If this is the case, after two or three unanswered emails you should complain. There are different levels of complaint. You can either complain specifically against a person to his/er manager (e.g. the head of department) (you may be able to find staff's line managers on the staff directory) or, if you think it is an general problem, delegate a representative such as the grad rep or student lyason officer, who takes part to the department meetings. If the problem issue is not taken seriously you can escalate the complaint up to the president (you know what I mean).

Surely, before complaining against your advisor you should make an effort to clarify the problem with this person. Maybe knock on the door and ask politely. But do not underestimate the effect of complaints, at the annual performance review they can create problems to a person.

  • I always send emails as a last resort. I actually get frustrated when I see emails that can clearly be answered by a google search. When I do resort to contacting someone I always make sure I address them properly "Dear Mr/Prof/Dr X [...] Kind regards, Y" and such, I keep things as concise as possible as well. – Goofynose Nov 9 '18 at 2:17
2

I wonder if we're at the same institution as this is something that I've noticed too. Have personally been ignored by the registrar, project accounts, housing, the health center, facilities, IT, the book store, the computer store, department managers, payroll etc. On the flip side, I get too many emails just saying "Thanks!" and dozens of emails about topics or events that are so unimportant that you wonder how anyone has the time to organize or write about them. Personally I put it less down to a conspiracy or culture, but some combination of admin staff being overworked, having higher priorities, and being too inexperienced to deal with something properly instead of putting it in the "too hard" pile. I have emails from over a year ago that are important to address, but still aren't at the top of my to do list. So unfortunately for those people waiting on my replies, it probably won't be soon the way things are going. Uncommunicative advisors, well, that's just a whole other topic.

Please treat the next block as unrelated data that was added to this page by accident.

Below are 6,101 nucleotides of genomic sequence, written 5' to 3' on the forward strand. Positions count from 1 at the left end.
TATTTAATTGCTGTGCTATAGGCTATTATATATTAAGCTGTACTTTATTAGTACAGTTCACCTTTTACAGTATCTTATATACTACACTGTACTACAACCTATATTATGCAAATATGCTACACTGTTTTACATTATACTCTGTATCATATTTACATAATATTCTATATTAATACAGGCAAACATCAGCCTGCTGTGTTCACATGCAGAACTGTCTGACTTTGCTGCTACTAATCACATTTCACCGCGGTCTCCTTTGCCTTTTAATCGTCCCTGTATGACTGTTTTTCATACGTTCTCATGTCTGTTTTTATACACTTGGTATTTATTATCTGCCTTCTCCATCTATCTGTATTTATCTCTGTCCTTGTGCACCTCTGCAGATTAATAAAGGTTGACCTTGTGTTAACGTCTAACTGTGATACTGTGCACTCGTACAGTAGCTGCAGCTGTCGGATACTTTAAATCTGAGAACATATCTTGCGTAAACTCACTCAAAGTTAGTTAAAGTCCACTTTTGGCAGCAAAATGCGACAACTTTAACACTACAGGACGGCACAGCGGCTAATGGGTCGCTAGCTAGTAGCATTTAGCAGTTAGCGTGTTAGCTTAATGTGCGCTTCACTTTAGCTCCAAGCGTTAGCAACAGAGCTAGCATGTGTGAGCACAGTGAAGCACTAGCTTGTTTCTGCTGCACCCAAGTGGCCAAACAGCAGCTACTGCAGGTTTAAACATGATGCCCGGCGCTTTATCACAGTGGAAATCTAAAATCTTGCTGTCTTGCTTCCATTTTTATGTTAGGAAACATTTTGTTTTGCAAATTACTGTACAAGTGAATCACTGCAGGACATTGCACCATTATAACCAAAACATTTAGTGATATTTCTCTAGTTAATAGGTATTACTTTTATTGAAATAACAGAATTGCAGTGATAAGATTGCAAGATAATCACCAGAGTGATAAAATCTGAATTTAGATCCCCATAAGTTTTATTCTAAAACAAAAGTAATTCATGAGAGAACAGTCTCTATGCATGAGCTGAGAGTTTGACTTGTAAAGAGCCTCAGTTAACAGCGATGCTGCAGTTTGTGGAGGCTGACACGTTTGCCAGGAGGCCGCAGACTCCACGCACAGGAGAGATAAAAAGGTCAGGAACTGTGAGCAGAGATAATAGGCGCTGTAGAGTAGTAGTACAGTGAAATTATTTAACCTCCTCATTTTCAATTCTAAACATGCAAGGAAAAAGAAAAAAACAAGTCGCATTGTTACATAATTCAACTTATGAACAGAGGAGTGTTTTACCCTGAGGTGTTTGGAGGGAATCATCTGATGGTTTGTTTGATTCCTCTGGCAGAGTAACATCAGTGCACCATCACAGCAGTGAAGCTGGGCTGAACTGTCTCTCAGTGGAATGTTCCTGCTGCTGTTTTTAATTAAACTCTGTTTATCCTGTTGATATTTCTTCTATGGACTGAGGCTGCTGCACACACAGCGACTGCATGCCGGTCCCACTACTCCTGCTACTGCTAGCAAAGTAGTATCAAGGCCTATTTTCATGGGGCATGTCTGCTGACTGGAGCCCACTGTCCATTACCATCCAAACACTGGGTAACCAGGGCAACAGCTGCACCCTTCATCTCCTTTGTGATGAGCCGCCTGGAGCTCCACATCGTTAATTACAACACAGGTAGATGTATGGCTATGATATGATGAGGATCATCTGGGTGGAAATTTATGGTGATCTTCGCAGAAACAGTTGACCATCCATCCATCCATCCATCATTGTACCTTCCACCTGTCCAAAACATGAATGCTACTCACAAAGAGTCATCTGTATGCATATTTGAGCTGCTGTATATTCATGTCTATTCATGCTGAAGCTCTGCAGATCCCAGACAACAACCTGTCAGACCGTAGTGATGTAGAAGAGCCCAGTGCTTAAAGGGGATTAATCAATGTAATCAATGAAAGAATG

Your Answer

By clicking "Post Your Answer", you acknowledge that you have read our updated terms of service, privacy policy and cookie policy, and that your continued use of the website is subject to these policies.

Not the answer you're looking for? Browse other questions tagged or ask your own question.